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BUTHIDAUNG, MYANMAR – As the escalation of armed clashes in long-troubled Rakhine state continues to displace many people from their homes, adding to the complexity of the ongoing COVID-19 scenario in Myanmar, the need to provide crucial, often lifeasving supplies for women and girls becomes more urgent than ever.

With people and families on the run, lives and rights are challenged. Among them, women and girls who are the most vulnerable during humanitarian crises, including conflict and natural disasters. Their dignity and basic needs are often overlooked amid the effort to provide basic relief including food, sanitation and shelter.

With COVID-19 striking Myanmar, as it has the majority of countries globally, efforts to provide hygiene supplies for women and girls, along with sexual and reproductive health services, are critical.

UNFPA, as part of its humanitarian assistance, has distributed more than 3,000 of its trademark Dignity Kits to displaced women and girls from the Buthidaung township of Rakhine State since 2019.

Now, Dignity Kits are being adapted for the COVID-19 response by adding soap, sanitizers and mobile phone cards.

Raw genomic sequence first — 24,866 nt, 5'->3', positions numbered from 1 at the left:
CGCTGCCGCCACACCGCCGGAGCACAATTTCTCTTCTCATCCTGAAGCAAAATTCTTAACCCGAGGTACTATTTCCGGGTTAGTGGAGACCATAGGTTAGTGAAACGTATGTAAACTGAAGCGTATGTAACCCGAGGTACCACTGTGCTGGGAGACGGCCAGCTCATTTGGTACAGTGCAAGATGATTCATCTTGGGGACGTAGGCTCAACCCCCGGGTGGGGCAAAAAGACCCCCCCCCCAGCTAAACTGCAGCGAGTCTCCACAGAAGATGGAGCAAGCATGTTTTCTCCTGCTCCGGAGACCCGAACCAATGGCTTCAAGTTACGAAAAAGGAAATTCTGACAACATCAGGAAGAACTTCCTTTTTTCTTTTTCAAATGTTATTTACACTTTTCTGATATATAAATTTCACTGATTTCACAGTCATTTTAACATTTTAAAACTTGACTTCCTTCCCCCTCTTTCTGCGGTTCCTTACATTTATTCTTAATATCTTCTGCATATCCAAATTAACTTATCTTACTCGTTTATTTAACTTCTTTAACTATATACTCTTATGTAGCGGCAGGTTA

In this way, the kits contribute to restoring the dignity of displaced women and girls through providing items such as menstrual pads, as well as improving infection control in the context of the pandemic, and making it that much easier to avail of phone-based services that help respond to incidents of gender-based violence which often spikes during emergencies.

“Restoring dignity empowers the displaced women and girls," explained Dr Myintzu Aye, UNFPA Programme Analyst who participated in the recent distribution of Dignity Kits at the IDP camps in Northern Rakhine state.

"Having the Dignity Kits makes women and girls feel more confident and safe. Carrying the kits on their way back, they bring not only the basic items they need in the immediate here and now, but also the confidence to take the steps necessary to overcome the challenges they face."

The Dignity Kits provided by UNFPA are funded through Australia and Japan.

UNFPA has long operated in several conflict-ridden areas of Myanmar, seeking to address sexual and reproductive health needs - including safer pregnancy and childbirth - and the provision of contraception, as well as responding to gender-based violence and other harms perpetuated against women and girls.

For more on UNFPA's humanitarian support and COVID-19 response in Myanmar, contact Thein Zaw Win at

For UNFPA's wider humanitarian efforts amid the COVID-19 pandemic in Asia and the Pacific, contact Roy Wadia at